Removing the Office: How the Cloud Enables SMB Call Centers


The traditional idea of what a call center has to be is fast going out the window. You don’t need a giant room filled with cubicles and agents anymore. You don’t even need everyone to be in the same city or country.

Thanks to the cloud, a modern call center can be something as simple as a handful of agents answering phones from their home offices. Cloud technology makes it possible to operate like you have a call center — without one.

How the cloud transformed IT for SMBs

Not so long ago, opening a call center meant buying or renting a building big enough to house it, hiring a slew of local agents, and purchasing expensive call center hardware and software. Many SMBs were priced out of the market simply due to the startup costs – tens or hundreds of thousands.

Enter the cloud, a novel idea to deliver software as a service, rather than a product. Software is delivered via the Internet, removing the need for on-site hardware and software installation. The cloud, though it took some time to catch on, emerged as a technology equalizer, making sophisticated software and applications available to smaller businesses, not just the big guys. It allowed smaller players to have a chance among big competitors.

Cloud technologies have grown popular with SMBs not just because of the cost, but because they provide flexibility and require little maintenance. The systems can be scaled up or down as needed, and they require minimal or no in-house IT support. Major corporations are moving this way too, as they look to trim IT costs and become more nimble. Some 84 percent of major enterprises who participated in a RightScale survey earlier this year said they were either actively working on cloud projects or already using cloud.

The future of call center operations in the cloud

Cloud-based call center software is available with the same features as on-premise software, including predictive dialers, auto attendants, call recording, call monitoring, CRM integration, web scripting and queue management. Your customers won’t be able to tell the difference. One differentiator, aside from cost and flexibility, is that while on-premise software won’t work when the phones are out, cloud-based software won’t work if the Internet is down.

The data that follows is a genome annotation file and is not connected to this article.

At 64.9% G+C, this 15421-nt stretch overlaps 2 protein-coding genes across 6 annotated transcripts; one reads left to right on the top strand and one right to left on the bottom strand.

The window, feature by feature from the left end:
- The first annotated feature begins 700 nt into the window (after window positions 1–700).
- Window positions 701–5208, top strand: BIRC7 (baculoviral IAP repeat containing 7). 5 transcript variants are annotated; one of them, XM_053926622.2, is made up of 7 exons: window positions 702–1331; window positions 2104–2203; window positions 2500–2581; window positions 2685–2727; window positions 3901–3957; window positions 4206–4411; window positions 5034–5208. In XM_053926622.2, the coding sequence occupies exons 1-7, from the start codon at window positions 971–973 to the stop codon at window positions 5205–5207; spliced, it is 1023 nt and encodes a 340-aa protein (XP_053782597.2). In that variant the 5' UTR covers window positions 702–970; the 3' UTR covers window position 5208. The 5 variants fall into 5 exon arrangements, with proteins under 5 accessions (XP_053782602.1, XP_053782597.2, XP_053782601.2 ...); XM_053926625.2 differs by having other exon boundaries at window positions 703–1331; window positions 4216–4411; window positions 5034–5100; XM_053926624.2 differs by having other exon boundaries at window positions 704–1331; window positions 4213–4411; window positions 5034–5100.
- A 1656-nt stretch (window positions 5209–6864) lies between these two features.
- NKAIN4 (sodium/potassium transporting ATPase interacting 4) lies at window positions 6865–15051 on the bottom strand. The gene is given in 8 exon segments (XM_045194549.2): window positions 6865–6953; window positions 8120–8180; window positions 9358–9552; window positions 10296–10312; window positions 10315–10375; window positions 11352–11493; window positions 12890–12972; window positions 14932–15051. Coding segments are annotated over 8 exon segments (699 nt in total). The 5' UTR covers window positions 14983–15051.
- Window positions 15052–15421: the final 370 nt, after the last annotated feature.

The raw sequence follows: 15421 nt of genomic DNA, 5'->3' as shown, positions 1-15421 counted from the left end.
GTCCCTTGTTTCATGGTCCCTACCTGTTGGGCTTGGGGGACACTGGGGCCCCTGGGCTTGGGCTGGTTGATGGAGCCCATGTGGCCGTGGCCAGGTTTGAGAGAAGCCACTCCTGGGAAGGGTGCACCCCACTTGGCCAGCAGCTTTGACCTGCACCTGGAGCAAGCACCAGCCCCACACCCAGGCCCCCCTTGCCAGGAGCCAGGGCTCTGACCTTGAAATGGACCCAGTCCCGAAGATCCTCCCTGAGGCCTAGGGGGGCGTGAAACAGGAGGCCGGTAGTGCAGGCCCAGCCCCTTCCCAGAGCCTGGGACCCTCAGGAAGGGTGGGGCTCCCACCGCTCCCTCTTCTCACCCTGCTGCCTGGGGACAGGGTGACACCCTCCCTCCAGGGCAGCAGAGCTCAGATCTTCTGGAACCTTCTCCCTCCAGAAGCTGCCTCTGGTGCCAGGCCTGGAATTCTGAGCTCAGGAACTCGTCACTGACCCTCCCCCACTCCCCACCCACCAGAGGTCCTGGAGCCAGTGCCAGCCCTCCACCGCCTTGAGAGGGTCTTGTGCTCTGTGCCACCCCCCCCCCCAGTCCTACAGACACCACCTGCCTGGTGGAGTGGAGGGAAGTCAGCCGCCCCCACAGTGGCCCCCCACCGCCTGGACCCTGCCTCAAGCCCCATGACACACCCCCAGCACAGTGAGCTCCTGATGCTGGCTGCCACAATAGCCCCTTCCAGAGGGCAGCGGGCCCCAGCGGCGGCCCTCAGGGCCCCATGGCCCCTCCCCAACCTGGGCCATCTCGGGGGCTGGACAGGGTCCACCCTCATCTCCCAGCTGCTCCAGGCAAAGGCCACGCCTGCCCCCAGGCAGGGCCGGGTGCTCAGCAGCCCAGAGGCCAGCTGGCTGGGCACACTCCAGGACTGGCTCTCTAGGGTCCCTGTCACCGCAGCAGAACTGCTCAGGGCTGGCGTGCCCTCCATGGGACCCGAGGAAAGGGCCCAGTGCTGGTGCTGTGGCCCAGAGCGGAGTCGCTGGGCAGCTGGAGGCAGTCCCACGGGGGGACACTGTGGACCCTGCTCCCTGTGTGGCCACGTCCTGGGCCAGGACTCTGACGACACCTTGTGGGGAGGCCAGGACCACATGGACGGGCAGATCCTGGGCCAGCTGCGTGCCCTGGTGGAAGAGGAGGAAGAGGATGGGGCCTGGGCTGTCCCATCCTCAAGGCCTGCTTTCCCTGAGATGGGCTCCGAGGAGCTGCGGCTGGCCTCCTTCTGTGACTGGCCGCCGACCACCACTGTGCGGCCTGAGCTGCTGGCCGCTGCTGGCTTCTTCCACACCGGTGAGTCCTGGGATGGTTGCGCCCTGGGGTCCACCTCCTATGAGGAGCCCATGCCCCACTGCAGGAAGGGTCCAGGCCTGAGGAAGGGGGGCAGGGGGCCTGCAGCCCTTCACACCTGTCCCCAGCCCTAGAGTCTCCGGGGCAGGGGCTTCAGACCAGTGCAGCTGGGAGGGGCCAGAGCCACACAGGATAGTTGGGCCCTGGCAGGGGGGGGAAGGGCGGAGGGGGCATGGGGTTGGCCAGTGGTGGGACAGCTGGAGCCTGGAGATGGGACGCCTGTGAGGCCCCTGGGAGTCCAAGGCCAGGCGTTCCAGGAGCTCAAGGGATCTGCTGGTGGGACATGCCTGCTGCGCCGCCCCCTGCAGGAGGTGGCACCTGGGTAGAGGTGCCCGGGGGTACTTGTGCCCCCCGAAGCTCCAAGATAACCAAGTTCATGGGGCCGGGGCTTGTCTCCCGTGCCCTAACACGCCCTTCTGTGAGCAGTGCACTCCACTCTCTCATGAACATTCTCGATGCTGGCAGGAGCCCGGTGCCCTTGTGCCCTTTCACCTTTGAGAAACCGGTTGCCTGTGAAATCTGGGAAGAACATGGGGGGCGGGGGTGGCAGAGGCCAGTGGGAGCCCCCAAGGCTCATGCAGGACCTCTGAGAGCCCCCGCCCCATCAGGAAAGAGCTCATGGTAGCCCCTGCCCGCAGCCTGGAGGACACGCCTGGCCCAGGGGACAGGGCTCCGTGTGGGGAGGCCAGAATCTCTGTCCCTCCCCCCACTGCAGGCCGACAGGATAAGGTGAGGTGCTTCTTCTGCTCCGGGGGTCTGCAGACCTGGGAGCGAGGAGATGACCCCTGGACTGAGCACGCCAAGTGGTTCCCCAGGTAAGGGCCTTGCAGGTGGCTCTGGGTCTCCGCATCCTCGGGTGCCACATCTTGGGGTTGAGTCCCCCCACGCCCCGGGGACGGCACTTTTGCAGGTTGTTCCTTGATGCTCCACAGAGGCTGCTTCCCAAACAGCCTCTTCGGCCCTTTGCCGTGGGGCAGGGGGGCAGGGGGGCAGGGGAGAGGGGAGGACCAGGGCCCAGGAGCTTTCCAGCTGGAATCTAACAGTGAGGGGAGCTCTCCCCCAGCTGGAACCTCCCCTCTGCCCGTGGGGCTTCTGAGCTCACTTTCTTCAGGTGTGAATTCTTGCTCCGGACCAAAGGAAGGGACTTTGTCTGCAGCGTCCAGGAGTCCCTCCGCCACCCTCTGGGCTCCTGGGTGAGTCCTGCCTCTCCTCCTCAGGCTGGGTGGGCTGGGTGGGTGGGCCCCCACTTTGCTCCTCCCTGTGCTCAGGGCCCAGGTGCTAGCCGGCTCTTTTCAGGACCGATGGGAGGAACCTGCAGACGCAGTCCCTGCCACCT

One of the biggest motivators for moving to cloud-based call center software is that it enables a remote workforce. Customer service employees across multiple locations can work together as if they were in the same room (minus the water cooler talk). Companies can expand their workforce to other geographic locations – and a larger talent pool – because agents can work from home.

In theory, the cloud could eventually make traditional call centers a thing of the past. Major companies like Dell have already started closing call centers and instructing employees to work from home. For SMBs, the advantage is never having to open a traditional call center in the first place.

Does a remote call center workforce hurt productivity?

Not if it’s properly run. Studies have shown that at-home agents are actually more productive because they feel more empowered. And widening your geographic base opens up opportunities to find the best and most motivated workers. The hiring process can be more selective.

Even though managers won’t be standing in the same room as their call center agents, cloud software monitors an agent’s activities. If an agent skips out to the beach and stops answering calls, you’re going to know right away.

Kunnect sells 100% cloud-based call center software that includes a predictive dialer to businesses and political campaigns. Our software, hosted in the Amazon platform, seamlessly manages all inbound and outbound calling for a flat rate of $125 per agent per month with a flat deposit of $125 per user.

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